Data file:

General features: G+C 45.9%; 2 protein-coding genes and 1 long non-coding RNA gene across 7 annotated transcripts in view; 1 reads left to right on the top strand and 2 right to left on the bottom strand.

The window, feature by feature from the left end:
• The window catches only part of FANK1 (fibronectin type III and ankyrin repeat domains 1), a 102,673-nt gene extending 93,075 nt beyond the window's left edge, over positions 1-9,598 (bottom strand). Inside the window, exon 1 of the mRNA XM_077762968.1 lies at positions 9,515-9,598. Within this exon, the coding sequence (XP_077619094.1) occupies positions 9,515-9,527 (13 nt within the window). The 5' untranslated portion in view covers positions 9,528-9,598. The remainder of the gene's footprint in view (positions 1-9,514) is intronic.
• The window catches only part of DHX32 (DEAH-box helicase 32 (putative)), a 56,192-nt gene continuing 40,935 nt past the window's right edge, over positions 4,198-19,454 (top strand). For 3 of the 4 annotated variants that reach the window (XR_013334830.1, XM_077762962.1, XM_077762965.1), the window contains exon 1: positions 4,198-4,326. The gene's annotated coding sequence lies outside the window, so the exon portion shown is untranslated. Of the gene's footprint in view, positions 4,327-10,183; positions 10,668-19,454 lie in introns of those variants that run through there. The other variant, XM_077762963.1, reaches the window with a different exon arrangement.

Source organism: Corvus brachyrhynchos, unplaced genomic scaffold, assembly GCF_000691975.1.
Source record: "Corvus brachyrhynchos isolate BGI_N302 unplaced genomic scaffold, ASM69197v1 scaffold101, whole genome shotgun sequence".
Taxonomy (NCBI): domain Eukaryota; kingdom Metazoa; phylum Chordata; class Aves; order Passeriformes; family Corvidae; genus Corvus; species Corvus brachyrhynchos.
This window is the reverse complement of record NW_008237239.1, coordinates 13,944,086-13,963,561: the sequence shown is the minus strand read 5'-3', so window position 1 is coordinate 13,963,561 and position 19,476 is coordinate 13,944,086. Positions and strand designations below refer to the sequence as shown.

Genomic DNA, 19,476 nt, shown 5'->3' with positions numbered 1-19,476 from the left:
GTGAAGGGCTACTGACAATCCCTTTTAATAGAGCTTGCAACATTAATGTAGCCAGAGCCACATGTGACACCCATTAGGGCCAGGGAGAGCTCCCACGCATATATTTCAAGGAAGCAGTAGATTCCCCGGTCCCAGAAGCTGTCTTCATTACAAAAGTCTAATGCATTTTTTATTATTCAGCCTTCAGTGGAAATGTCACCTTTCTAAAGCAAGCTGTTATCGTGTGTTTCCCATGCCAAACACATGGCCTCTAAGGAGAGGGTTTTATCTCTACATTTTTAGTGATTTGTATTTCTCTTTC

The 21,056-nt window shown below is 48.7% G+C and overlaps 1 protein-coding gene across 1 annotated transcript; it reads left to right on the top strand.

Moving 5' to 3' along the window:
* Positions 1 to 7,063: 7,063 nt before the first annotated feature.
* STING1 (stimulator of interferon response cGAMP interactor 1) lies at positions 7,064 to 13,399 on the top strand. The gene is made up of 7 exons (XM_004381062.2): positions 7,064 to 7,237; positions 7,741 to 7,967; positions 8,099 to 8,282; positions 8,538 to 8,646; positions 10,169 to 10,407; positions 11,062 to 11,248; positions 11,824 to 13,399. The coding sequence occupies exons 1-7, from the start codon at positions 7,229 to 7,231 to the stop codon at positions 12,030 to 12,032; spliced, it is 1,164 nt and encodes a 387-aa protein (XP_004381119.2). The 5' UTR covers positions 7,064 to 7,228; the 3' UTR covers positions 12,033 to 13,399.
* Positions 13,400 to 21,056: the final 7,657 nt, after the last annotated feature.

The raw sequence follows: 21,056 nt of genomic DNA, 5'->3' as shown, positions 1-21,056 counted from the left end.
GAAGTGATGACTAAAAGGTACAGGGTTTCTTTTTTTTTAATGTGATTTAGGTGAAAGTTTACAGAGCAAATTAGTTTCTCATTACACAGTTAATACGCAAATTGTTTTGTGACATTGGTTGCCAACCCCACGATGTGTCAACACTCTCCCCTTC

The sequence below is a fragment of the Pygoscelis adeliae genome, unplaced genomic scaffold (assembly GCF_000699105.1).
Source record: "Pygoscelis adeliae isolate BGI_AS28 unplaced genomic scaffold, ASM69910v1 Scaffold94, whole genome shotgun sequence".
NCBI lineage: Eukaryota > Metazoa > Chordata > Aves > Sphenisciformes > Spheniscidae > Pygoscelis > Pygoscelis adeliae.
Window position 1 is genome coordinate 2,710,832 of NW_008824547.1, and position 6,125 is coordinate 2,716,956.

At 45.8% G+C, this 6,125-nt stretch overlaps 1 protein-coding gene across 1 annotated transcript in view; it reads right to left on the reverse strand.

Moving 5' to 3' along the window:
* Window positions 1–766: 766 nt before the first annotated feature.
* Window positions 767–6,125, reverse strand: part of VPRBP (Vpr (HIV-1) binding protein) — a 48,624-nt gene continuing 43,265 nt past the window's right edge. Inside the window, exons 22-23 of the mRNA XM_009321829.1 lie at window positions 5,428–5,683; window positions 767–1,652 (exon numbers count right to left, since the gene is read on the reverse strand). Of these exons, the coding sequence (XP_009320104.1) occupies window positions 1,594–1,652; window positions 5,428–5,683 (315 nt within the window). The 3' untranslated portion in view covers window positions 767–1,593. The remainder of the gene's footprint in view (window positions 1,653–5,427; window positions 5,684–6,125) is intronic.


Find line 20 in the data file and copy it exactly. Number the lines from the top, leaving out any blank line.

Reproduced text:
NCBI lineage: Eukaryota > Metazoa > Chordata > Aves > Sphenisciformes > Spheniscidae > Pygoscelis > Pygoscelis adeliae.